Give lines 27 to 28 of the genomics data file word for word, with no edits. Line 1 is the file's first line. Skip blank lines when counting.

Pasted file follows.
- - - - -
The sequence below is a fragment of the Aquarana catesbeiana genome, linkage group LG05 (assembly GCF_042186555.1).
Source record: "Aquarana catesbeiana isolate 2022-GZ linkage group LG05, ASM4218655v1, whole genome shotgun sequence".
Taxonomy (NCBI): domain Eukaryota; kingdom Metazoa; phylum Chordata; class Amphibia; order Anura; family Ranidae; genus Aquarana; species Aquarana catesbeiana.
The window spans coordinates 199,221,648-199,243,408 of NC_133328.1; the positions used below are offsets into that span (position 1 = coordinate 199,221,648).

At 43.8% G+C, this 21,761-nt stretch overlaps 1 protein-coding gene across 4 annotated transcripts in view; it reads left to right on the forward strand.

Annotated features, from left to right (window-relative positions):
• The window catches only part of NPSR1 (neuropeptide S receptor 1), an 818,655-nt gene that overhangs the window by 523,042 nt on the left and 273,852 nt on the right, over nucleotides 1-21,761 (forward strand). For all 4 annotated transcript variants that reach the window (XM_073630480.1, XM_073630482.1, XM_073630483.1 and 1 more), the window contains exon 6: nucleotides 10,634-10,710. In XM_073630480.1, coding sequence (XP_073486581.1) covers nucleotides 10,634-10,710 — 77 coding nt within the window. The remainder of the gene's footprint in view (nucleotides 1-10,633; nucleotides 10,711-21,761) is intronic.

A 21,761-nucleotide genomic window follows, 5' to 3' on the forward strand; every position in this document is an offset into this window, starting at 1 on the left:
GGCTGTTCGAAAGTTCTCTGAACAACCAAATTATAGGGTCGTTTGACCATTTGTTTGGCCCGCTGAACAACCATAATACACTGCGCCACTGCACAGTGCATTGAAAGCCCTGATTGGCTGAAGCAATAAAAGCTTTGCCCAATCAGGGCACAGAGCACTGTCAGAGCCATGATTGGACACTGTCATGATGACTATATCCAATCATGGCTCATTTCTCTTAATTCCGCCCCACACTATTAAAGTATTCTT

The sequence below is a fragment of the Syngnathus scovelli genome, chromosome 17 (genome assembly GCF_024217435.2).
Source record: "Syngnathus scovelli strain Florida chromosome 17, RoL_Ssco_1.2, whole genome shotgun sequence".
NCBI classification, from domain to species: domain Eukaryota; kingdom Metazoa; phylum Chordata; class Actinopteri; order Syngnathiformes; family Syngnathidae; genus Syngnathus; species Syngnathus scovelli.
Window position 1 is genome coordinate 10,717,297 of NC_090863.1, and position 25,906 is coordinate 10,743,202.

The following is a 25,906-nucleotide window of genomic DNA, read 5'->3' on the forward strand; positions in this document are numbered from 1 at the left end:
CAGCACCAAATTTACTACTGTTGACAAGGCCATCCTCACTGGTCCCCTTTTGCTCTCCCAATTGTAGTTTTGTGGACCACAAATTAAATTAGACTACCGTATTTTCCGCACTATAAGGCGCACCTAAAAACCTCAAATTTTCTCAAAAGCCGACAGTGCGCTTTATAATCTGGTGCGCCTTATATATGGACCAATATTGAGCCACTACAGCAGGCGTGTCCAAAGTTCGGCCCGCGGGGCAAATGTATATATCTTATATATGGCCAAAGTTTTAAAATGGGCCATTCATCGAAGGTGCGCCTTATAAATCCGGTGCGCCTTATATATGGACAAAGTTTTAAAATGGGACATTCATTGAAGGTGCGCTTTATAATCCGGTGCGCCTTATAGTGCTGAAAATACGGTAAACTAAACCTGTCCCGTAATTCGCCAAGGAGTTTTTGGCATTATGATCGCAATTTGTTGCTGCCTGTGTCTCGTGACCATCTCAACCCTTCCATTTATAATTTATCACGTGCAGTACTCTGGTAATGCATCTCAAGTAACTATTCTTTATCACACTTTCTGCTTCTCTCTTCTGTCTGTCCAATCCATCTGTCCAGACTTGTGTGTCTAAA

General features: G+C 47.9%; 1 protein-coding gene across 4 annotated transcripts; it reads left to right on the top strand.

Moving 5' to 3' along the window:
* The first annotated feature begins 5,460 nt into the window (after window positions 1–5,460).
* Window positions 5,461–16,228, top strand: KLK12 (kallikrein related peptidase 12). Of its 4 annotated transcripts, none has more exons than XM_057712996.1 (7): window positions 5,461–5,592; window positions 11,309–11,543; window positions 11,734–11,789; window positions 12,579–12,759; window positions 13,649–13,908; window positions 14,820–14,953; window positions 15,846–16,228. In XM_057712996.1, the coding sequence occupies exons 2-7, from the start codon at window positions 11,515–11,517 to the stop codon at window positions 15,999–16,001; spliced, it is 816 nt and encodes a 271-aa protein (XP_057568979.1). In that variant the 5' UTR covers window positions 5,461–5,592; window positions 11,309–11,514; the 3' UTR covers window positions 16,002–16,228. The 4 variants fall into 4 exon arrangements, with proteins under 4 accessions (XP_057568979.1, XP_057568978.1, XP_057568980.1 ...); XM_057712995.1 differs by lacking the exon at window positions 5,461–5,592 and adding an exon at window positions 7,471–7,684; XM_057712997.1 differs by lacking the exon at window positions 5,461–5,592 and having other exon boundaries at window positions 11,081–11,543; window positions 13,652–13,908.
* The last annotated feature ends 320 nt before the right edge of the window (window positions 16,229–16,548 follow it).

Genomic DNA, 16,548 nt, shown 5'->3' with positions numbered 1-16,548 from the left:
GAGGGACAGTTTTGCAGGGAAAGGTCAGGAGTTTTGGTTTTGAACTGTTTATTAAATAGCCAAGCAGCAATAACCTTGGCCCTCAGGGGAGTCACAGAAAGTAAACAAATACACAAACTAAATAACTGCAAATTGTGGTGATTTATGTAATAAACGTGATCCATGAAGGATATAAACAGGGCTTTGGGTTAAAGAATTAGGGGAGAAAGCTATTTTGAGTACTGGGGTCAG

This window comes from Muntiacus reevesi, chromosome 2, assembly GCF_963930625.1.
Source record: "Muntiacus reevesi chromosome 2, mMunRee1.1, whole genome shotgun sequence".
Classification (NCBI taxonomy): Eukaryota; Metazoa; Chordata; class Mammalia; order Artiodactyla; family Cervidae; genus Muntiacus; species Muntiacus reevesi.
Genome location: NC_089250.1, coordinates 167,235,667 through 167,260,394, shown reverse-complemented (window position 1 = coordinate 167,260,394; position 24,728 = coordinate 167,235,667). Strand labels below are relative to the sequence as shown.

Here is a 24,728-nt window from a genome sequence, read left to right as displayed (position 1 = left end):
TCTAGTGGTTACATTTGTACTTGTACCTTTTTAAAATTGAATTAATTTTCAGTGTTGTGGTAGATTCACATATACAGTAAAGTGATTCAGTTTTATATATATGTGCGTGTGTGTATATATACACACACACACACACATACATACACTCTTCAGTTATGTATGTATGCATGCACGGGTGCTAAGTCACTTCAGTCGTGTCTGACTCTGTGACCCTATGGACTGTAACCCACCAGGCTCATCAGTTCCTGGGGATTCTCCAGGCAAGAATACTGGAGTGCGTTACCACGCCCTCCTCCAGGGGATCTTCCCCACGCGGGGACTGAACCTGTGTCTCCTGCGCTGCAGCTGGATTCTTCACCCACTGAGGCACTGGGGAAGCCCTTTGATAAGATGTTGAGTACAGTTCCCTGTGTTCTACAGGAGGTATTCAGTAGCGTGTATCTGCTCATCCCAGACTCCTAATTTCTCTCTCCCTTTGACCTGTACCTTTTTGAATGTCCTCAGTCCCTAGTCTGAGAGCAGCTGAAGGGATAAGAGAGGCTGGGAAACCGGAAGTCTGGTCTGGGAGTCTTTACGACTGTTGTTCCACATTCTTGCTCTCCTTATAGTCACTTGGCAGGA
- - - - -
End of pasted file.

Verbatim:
Here is a 24,728-nt window from a genome sequence, read left to right as displayed (position 1 = left end):
TCTAGTGGTTACATTTGTACTTGTACCTTTTTAAAATTGAATTAATTTTCAGTGTTGTGGTAGATTCACATATACAGTAAAGTGATTCAGTTTTATATATATGTGCGTGTGTGTATATATACACACACACACACACATACATACACTCTTCAGTTATGTATGTATGCATGCACGGGTGCTAAGTCACTTCAGTCGTGTCTGACTCTGTGACCCTATGGACTGTAACCCACCAGGCTCATCAGTTCCTGGGGATTCTCCAGGCAAGAATACTGGAGTGCGTTACCACGCCCTCCTCCAGGGGATCTTCCCCACGCGGGGACTGAACCTGTGTCTCCTGCGCTGCAGCTGGATTCTTCACCCACTGAGGCACTGGGGAAGCCCTTTGATAAGATGTTGAGTACAGTTCCCTGTGTTCTACAGGAGGTATTCAGTAGCGTGTATCTGCTCATCCCAGACTCCTAATTTCTCTCTCCCTTTGACCTGTACCTTTTTGAATGTCCTCAGTCCCTAGTCTGAGAGCAGCTGAAGGGATAAGAGAGGCTGGGAAACCGGAAGTCTGGTCTGGGAGTCTTTACGACTGTTGTTCCACATTCTTGCTCTCCTTATAGTCACTTGGCAGGA